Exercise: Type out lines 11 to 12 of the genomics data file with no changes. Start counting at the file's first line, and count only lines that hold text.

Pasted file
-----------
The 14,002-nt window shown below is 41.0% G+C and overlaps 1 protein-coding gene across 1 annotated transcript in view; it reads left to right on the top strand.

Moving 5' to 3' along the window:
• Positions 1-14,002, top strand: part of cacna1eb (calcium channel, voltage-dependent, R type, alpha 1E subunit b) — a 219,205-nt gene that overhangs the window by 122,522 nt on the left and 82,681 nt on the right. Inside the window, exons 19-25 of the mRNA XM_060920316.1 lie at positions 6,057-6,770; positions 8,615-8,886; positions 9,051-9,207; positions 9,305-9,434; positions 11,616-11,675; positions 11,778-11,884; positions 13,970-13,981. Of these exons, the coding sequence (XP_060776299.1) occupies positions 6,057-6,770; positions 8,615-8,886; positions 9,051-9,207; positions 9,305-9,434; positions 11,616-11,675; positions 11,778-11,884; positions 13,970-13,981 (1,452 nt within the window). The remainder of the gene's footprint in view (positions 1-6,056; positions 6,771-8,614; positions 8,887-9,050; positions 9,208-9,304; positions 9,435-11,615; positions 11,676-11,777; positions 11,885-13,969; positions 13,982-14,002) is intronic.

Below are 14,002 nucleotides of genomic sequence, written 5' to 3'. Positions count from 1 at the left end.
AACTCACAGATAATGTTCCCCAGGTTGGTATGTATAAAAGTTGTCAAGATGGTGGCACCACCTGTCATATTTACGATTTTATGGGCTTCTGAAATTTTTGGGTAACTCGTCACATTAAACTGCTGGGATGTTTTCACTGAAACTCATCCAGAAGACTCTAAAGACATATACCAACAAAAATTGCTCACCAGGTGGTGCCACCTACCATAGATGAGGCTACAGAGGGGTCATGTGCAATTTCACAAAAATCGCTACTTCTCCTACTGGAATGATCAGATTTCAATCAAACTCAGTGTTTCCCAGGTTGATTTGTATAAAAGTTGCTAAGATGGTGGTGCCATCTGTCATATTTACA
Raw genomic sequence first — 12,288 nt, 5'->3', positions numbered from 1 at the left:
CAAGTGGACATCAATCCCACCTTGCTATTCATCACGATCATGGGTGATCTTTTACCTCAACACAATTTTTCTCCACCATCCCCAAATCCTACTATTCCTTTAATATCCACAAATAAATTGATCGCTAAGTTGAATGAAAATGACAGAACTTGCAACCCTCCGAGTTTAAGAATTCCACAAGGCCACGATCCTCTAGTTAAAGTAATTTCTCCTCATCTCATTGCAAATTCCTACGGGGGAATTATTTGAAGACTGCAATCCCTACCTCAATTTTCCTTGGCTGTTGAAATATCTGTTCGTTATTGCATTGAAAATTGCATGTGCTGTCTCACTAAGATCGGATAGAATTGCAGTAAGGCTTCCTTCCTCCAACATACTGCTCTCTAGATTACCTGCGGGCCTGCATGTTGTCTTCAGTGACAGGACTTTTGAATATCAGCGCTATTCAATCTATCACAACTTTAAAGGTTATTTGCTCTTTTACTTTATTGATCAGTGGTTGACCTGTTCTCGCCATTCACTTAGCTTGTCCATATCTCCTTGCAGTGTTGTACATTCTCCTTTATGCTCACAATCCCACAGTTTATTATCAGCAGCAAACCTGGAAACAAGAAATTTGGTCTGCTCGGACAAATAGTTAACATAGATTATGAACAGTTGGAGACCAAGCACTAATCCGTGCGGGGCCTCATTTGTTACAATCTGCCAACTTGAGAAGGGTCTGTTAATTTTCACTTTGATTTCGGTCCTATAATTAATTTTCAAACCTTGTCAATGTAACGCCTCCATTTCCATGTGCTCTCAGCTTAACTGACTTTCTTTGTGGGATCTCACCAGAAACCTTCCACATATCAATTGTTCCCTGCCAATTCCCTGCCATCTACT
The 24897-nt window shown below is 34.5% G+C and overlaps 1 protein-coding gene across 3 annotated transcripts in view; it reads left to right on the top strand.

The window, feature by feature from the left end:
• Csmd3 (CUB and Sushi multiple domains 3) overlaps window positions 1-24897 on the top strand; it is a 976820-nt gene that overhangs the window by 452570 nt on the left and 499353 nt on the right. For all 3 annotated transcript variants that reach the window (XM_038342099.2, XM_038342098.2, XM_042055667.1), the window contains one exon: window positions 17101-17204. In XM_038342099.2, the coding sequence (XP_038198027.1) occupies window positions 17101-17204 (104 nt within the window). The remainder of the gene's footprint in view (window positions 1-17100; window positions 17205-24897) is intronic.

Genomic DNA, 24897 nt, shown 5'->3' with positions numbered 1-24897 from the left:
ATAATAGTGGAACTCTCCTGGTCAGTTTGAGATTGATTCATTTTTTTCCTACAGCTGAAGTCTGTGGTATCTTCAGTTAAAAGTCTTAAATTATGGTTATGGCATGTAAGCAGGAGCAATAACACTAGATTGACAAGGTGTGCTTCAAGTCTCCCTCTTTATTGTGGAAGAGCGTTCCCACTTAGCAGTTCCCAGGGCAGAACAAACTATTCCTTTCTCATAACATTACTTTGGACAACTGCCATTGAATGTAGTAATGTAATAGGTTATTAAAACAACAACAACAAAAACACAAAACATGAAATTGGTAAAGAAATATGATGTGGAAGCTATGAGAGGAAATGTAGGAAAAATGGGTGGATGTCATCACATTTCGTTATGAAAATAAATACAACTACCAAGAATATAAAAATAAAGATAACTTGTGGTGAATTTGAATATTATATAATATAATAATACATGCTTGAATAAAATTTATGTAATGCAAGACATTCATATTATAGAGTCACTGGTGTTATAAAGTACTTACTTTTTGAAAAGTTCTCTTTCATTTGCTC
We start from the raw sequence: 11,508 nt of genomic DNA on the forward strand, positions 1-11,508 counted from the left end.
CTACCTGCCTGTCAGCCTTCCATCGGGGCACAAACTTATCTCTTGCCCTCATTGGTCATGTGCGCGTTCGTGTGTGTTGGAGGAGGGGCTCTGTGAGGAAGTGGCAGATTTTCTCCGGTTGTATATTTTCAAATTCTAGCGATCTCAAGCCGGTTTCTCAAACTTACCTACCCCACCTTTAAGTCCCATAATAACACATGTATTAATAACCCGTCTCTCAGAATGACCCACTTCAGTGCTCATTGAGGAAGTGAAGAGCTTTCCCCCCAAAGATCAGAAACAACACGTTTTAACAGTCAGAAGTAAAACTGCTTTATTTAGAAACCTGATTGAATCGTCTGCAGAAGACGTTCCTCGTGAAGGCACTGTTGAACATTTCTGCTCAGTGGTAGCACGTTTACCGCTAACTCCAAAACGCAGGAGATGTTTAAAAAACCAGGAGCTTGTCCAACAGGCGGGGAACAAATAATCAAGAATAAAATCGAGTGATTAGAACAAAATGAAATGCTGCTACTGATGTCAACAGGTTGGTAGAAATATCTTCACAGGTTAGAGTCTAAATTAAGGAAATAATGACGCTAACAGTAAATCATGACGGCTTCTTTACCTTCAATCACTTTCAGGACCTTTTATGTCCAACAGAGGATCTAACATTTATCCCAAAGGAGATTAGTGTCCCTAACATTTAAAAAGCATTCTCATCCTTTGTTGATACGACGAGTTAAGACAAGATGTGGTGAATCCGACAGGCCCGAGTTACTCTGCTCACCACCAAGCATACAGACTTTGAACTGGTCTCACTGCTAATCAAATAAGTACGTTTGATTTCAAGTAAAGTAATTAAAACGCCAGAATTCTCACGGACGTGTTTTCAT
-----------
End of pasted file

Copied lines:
Genomic DNA, 24897 nt, shown 5'->3' with positions numbered 1-24897 from the left:
ATAATAGTGGAACTCTCCTGGTCAGTTTGAGATTGATTCATTTTTTTCCTACAGCTGAAGTCTGTGGTATCTTCAGTTAAAAGTCTTAAATTATGGTTATGGCATGTAAGCAGGAGCAATAACACTAGATTGACAAGGTGTGCTTCAAGTCTCCCTCTTTATTGTGGAAGAGCGTTCCCACTTAGCAGTTCCCAGGGCAGAACAAACTATTCCTTTCTCATAACATTACTTTGGACAACTGCCATTGAATGTAGTAATGTAATAGGTTATTAAAACAACAACAACAAAAACACAAAACATGAAATTGGTAAAGAAATATGATGTGGAAGCTATGAGAGGAAATGTAGGAAAAATGGGTGGATGTCATCACATTTCGTTATGAAAATAAATACAACTACCAAGAATATAAAAATAAAGATAACTTGTGGTGAATTTGAATATTATATAATATAATAATACATGCTTGAATAAAATTTATGTAATGCAAGACATTCATATTATAGAGTCACTGGTGTTATAAAGTACTTACTTTTTGAAAAGTTCTCTTTCATTTGCTC